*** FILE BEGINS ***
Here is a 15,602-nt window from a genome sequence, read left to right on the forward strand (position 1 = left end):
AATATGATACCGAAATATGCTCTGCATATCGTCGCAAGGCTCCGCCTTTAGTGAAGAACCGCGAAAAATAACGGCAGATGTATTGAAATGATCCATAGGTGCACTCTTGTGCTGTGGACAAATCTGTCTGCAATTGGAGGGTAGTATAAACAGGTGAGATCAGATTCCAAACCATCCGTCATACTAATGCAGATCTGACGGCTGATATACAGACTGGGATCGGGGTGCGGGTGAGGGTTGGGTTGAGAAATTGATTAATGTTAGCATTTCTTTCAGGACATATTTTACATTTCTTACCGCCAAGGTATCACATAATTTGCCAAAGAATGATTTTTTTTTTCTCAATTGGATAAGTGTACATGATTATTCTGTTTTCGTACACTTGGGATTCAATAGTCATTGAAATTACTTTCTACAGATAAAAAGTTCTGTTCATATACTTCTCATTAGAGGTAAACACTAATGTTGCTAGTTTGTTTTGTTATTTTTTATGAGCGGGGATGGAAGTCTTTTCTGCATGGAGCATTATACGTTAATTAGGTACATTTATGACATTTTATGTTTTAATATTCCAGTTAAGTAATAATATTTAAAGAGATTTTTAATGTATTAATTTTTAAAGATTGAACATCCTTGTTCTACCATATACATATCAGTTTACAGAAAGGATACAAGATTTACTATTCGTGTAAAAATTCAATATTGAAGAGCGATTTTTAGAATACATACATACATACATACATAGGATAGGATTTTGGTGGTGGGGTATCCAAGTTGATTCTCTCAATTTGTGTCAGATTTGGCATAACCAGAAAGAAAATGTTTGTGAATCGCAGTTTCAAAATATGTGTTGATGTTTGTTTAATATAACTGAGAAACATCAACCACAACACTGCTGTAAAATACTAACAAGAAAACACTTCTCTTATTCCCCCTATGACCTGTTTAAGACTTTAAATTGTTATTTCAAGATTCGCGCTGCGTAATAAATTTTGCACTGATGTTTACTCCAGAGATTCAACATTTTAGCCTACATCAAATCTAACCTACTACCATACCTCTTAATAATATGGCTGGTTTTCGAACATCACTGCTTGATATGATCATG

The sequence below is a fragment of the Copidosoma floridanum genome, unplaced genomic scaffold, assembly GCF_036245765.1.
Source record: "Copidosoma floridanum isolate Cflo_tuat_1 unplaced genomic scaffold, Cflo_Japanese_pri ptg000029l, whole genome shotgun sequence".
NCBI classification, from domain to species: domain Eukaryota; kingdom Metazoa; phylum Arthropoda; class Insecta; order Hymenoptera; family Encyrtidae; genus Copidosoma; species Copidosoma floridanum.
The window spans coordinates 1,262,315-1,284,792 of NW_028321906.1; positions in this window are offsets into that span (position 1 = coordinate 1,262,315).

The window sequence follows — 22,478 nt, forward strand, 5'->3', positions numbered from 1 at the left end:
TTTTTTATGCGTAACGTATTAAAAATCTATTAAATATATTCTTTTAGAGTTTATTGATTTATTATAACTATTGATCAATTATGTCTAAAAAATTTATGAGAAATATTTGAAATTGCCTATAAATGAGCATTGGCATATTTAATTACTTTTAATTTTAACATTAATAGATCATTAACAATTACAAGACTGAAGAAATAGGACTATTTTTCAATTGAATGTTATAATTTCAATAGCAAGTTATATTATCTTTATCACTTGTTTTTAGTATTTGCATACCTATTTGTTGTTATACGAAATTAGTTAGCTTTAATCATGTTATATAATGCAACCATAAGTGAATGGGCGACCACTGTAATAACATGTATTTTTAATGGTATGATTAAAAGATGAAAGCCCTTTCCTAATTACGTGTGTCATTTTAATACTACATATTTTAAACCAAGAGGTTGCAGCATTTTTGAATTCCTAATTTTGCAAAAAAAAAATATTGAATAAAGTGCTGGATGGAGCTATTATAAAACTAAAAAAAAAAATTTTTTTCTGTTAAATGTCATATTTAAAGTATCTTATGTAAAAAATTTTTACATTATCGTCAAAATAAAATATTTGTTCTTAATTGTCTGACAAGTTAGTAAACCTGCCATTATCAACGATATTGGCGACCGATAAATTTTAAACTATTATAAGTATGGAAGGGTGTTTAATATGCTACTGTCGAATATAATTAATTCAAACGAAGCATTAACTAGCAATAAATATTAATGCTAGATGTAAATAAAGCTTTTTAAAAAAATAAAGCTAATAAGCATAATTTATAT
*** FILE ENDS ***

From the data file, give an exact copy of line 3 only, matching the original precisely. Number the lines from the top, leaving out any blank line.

The sequence below is a fragment of the Copidosoma floridanum genome, unplaced genomic scaffold, assembly GCF_036245765.1.